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Figure 1. The log10 p-values from applying SNP association tests for malaria and clinical phenotypes (from a logistic regression adjusted for age and season).

(a) Clinical malaria.* dashed line represents a p-value of 0.003, polymorphisms are ordered by chromosome (coloured differently) and position (see Tables S1 and S2).(b) Asymptomatic malaria.* dashed line represents a p-value of 0.003, polymorphisms are ordered by chromosome (coloured differently) and position (see Tables S1 and S2). (c) Any malaria. * dashed line represents a p-value of 0.003, polymorphisms are ordered by chromosome (coloured differently) and position (see Tables S1 and S2). (d) Spleen enlargement. * dashed line represents a p-value of 0.003, polymorphisms are ordered by chromosome (coloured differently) and position (see Tables S1 and S2). (a) Parasite positivity. * dashed line represents a p-value of 0.003, polymorphisms are ordered by chromosome (coloured differently) and position (see Tables S1 and S2).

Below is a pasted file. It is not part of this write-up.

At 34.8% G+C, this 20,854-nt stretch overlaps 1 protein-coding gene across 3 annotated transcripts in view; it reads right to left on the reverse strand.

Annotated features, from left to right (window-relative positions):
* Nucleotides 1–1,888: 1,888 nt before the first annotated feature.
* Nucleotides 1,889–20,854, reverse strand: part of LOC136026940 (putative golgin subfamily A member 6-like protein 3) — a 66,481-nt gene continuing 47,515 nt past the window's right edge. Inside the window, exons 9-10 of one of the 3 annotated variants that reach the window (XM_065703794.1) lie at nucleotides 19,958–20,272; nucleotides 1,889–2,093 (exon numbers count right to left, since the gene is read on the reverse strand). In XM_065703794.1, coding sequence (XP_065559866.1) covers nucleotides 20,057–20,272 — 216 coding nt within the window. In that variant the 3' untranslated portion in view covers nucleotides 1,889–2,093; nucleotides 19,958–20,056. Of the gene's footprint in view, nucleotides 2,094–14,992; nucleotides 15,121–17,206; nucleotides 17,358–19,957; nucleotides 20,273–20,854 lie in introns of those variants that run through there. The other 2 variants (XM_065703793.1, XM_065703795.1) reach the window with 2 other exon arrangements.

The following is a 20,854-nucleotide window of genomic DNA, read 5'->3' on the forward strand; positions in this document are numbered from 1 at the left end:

https://doi.org/10.1371/journal.pone.0075675.g001

Alternative allele frequency, %Genetic association analysis
AllelesDogonFulaniDogonFulani
SNP (gene)Ref.Alt.ControlCaseControlCaseComparisonOR (95%CI)p-valueOR (95%CI)p-value
Clinical malaria
rs17047661 (CR1)GA23.627.635.651.7AA/AG vs. GG0.887 (0.453, 1.735)0.7065.327 (1.733, 16.376)0.0008
rs2075820 (NOD1)AG29.233.947.128.3Additive G1.232 (0.747, 2.031)0.2380.364 (0.188, 0.704)0.001
Asymptomatic
rs3091336 (IL3).GA25.937.820.627.6GG/AG vs. AA4.543 (1.900, 10.864)0.00071.553 (1.004, 2.400)*0.049
rs2304081 (SLC22A4)GA1.61.218.38.3AA/GA vs. GG0.782 (0.149, 4.100)0.7670.342 (0.167, 0.700)0.002
Any malaria
rs3091336 (IL3)GA25.935.020.626.9GG/AG vs. AA3.692 (1.579, 8.634)0.0021.699 (1.026, 2.810)*0.03
rs2304081 (SLC22A4)GA1.62.018.37.9AA/GA vs. GG1.507 (0.446, 5.093)0.510.334 (0.175, 0.635)0.0004
Spleen enlargement
rs112812 (DERL3)AG49.030.843.345.2Additive G0.437 (0.257,0.741)0.00140.948 (0.683,1.316)0.7496
Parasite positivity
rs17047661 (CR1)GA24.128.835.845.8GG/AG vs. AA1.098 (0.637,1.893)0.73712.874 (1.505,5.487)0.0008
rs2304081 (SLC22A4)GA1.42.417.46.3GG/AG vs. AA2.360 (0.556,10.014)0.24270.277 (0.120,0.639)0.0010
rs3212227 (IL12B)TG34.440.229.830.3GG/GT vs. TT2.475 (1.399,4.381)0.00141.260 (0.700,2.269)0.4397
rs569108 (MS4A2)AG21.815.413.215.5Additive G0.466 (0.288,0.755)0.00110.907 (0.515,1.600)0.7364
rs10775349 (ADCY9)CG12.513.740.844.3GC vs other1.746 (0.893,3.416)0.10432.471 (1.355,4.506)0.0027

Table 2. Genetic association tests for malaria and clinical phenotypes by ethnic group.

*for a AA/GA vs. GG; Odds ratios (OR), 95% confidence intervals (CI) and p-values based on fitting logistic regression models adjusting for age group and season